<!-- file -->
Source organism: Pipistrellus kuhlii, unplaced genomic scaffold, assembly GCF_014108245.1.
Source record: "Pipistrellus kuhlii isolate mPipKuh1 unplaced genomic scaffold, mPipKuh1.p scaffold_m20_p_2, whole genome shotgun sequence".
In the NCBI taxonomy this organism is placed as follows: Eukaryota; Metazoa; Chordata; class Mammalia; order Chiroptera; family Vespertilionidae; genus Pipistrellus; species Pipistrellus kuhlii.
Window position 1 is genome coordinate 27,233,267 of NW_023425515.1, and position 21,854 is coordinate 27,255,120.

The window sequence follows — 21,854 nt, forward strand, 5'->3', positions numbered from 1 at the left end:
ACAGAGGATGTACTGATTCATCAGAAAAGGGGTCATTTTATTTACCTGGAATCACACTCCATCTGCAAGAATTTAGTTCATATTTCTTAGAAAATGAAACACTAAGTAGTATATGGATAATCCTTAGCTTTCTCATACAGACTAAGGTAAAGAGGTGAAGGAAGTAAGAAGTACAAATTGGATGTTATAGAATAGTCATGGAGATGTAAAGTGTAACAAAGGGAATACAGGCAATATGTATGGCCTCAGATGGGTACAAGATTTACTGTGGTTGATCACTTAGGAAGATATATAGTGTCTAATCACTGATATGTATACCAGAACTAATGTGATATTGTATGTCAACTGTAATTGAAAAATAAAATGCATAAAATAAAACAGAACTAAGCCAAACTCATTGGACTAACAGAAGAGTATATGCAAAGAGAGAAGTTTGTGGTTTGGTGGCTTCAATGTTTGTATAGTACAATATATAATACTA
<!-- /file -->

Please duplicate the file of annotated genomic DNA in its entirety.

Source organism: Pipistrellus kuhlii, unplaced genomic scaffold, assembly GCF_014108245.1.
Source record: "Pipistrellus kuhlii isolate mPipKuh1 unplaced genomic scaffold, mPipKuh1.p scaffold_m20_p_2, whole genome shotgun sequence".
In the NCBI taxonomy this organism is placed as follows: Eukaryota; Metazoa; Chordata; class Mammalia; order Chiroptera; family Vespertilionidae; genus Pipistrellus; species Pipistrellus kuhlii.
Window position 1 is genome coordinate 27,233,267 of NW_023425515.1, and position 21,854 is coordinate 27,255,120.

The window sequence follows — 21,854 nt, forward strand, 5'->3', positions numbered from 1 at the left end:
ACAGAGGATGTACTGATTCATCAGAAAAGGGGTCATTTTATTTACCTGGAATCACACTCCATCTGCAAGAATTTAGTTCATATTTCTTAGAAAATGAAACACTAAGTAGTATATGGATAATCCTTAGCTTTCTCATACAGACTAAGGTAAAGAGGTGAAGGAAGTAAGAAGTACAAATTGGATGTTATAGAATAGTCATGGAGATGTAAAGTGTAACAAAGGGAATACAGGCAATATGTATGGCCTCAGATGGGTACAAGATTTACTGTGGTTGATCACTTAGGAAGATATATAGTGTCTAATCACTGATATGTATACCAGAACTAATGTGATATTGTATGTCAACTGTAATTGAAAAATAAAATGCATAAAATAAAACAGAACTAAGCCAAACTCATTGGACTAACAGAAGAGTATATGCAAAGAGAGAAGTTTGTGGTTTGGTGGCTTCAATGTTTGTATAGTACAATATATAATACTA